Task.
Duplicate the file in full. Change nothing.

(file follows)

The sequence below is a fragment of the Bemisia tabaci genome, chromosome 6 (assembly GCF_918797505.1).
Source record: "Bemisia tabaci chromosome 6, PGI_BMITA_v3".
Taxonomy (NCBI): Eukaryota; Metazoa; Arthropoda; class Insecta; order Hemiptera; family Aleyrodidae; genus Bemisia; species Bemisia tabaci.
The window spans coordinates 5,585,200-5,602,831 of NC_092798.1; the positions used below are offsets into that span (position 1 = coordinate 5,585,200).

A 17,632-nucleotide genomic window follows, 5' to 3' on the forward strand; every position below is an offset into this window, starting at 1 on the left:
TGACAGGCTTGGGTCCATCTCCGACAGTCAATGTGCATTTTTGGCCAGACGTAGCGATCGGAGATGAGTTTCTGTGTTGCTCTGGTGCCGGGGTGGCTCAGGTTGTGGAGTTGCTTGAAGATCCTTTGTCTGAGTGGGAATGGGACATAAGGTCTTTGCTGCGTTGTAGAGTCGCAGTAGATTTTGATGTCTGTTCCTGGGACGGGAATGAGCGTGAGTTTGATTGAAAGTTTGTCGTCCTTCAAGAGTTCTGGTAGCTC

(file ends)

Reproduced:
The sequence below is a fragment of the Bemisia tabaci genome, chromosome 6 (assembly GCF_918797505.1).
Source record: "Bemisia tabaci chromosome 6, PGI_BMITA_v3".
Taxonomy (NCBI): Eukaryota; Metazoa; Arthropoda; class Insecta; order Hemiptera; family Aleyrodidae; genus Bemisia; species Bemisia tabaci.
The window spans coordinates 5,585,200-5,602,831 of NC_092798.1; the positions used below are offsets into that span (position 1 = coordinate 5,585,200).

A 17,632-nucleotide genomic window follows, 5' to 3' on the forward strand; every position below is an offset into this window, starting at 1 on the left:
TGACAGGCTTGGGTCCATCTCCGACAGTCAATGTGCATTTTTGGCCAGACGTAGCGATCGGAGATGAGTTTCTGTGTTGCTCTGGTGCCGGGGTGGCTCAGGTTGTGGAGTTGCTTGAAGATCCTTTGTCTGAGTGGGAATGGGACATAAGGTCTTTGCTGCGTTGTAGAGTCGCAGTAGATTTTGATGTCTGTTCCTGGGACGGGAATGAGCGTGAGTTTGATTGAAAGTTTGTCGTCCTTCAAGAGTTCTGGTAGCTC